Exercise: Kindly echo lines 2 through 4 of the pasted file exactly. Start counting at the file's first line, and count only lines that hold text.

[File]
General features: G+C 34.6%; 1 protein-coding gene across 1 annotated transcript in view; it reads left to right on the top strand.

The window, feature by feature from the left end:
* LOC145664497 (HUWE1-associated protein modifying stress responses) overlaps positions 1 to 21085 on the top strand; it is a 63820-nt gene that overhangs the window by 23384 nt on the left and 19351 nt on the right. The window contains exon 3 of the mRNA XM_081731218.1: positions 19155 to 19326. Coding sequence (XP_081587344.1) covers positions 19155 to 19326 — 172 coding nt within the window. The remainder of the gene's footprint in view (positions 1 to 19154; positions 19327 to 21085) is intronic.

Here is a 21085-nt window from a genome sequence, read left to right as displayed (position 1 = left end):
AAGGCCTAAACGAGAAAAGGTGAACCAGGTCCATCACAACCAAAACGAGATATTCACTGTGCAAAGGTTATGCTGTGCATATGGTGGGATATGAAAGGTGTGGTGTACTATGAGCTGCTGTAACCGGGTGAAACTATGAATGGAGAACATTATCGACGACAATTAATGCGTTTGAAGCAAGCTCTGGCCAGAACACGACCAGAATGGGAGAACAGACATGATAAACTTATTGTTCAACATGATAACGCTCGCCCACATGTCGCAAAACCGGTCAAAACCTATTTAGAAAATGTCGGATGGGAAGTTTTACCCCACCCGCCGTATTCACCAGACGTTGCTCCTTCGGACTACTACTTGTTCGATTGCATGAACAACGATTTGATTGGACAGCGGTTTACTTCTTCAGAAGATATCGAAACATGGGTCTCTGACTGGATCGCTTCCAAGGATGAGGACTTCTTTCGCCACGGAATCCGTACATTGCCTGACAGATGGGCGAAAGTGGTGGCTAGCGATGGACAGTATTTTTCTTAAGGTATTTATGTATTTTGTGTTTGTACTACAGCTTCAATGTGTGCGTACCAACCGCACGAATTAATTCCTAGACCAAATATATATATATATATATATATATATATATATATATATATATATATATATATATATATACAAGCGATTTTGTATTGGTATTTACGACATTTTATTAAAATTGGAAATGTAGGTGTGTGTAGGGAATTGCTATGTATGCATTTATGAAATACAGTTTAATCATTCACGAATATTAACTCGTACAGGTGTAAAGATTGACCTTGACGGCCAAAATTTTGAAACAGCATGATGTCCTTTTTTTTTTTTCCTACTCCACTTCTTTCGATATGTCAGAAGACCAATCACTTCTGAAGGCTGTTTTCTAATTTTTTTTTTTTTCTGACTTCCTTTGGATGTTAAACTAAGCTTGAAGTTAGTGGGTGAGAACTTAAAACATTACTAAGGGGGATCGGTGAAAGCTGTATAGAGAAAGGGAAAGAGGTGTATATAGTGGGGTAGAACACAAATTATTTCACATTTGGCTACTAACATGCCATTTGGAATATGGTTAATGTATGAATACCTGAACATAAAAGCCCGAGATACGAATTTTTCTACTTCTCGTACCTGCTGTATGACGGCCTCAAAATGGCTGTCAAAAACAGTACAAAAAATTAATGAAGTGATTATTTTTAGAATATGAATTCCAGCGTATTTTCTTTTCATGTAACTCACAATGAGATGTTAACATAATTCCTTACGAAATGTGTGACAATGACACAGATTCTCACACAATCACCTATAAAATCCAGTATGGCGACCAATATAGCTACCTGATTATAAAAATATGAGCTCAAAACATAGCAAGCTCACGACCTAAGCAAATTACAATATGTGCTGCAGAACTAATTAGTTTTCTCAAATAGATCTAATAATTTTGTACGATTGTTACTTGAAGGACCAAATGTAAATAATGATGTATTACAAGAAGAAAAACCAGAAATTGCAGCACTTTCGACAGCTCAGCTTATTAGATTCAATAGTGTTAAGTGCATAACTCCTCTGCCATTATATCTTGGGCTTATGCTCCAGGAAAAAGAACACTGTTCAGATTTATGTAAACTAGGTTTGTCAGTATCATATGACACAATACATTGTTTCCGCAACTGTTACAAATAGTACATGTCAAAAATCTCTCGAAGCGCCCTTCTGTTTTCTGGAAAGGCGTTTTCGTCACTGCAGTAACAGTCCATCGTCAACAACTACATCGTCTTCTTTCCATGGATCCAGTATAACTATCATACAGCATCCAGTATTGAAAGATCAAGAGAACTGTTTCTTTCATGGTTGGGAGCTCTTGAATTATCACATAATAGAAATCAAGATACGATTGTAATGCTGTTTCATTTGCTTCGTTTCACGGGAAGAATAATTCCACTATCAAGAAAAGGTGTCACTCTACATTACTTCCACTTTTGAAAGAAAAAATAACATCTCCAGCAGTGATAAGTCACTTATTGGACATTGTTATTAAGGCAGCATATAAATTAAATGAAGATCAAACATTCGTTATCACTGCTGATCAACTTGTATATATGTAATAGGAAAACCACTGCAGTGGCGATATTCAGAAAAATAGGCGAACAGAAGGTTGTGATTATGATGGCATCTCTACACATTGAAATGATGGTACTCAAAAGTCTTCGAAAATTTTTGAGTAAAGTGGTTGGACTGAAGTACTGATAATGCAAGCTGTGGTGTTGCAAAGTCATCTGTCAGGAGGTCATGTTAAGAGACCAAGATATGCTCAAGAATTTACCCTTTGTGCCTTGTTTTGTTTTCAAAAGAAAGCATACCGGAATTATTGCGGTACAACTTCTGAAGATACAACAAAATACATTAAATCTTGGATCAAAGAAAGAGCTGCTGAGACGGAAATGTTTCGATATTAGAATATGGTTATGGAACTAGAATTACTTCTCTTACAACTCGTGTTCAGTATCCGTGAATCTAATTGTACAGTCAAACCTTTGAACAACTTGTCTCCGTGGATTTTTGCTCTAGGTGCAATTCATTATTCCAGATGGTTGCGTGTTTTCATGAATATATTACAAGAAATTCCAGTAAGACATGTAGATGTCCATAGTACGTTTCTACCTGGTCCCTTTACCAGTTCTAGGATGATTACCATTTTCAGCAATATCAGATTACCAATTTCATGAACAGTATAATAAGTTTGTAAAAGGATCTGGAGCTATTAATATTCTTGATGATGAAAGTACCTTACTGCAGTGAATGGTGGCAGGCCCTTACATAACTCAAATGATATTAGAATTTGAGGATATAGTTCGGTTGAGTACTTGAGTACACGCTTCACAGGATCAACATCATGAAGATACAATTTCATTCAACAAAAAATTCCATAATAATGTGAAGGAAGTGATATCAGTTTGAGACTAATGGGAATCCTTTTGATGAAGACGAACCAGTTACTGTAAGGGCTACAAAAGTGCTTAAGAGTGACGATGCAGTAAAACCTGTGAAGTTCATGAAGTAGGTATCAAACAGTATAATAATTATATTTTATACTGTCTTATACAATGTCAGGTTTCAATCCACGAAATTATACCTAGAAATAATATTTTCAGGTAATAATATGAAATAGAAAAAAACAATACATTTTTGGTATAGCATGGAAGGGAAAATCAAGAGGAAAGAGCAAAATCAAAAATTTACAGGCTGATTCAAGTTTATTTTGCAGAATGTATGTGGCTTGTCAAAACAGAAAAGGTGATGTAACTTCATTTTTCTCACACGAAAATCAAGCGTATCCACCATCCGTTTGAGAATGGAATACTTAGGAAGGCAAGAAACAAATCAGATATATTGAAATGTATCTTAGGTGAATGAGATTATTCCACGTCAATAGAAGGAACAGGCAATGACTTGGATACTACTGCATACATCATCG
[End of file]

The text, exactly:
The window, feature by feature from the left end:
* LOC145664497 (HUWE1-associated protein modifying stress responses) overlaps positions 1 to 21085 on the top strand; it is a 63820-nt gene that overhangs the window by 23384 nt on the left and 19351 nt on the right. The window contains exon 3 of the mRNA XM_081731218.1: positions 19155 to 19326. Coding sequence (XP_081587344.1) covers positions 19155 to 19326 — 172 coding nt within the window. The remainder of the gene's footprint in view (positions 1 to 19154; positions 19327 to 21085) is intronic.

Here is a 21085-nt window from a genome sequence, read left to right as displayed (position 1 = left end):